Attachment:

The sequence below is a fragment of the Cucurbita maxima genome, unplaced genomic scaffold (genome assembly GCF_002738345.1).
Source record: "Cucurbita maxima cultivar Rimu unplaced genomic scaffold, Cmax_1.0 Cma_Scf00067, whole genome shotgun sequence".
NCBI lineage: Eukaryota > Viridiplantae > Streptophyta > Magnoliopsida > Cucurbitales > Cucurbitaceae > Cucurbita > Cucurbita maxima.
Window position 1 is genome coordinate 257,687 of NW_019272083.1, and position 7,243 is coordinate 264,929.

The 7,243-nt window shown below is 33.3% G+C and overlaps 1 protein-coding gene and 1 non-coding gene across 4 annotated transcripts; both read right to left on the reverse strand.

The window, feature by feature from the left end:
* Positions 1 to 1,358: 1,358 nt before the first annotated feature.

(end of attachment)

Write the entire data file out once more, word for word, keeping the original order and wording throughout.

The sequence below is a fragment of the Cucurbita maxima genome, unplaced genomic scaffold (genome assembly GCF_002738345.1).
Source record: "Cucurbita maxima cultivar Rimu unplaced genomic scaffold, Cmax_1.0 Cma_Scf00067, whole genome shotgun sequence".
NCBI lineage: Eukaryota > Viridiplantae > Streptophyta > Magnoliopsida > Cucurbitales > Cucurbitaceae > Cucurbita > Cucurbita maxima.
Window position 1 is genome coordinate 257,687 of NW_019272083.1, and position 7,243 is coordinate 264,929.

The 7,243-nt window shown below is 33.3% G+C and overlaps 1 protein-coding gene and 1 non-coding gene across 4 annotated transcripts; both read right to left on the reverse strand.

The window, feature by feature from the left end:
* Positions 1 to 1,358: 1,358 nt before the first annotated feature.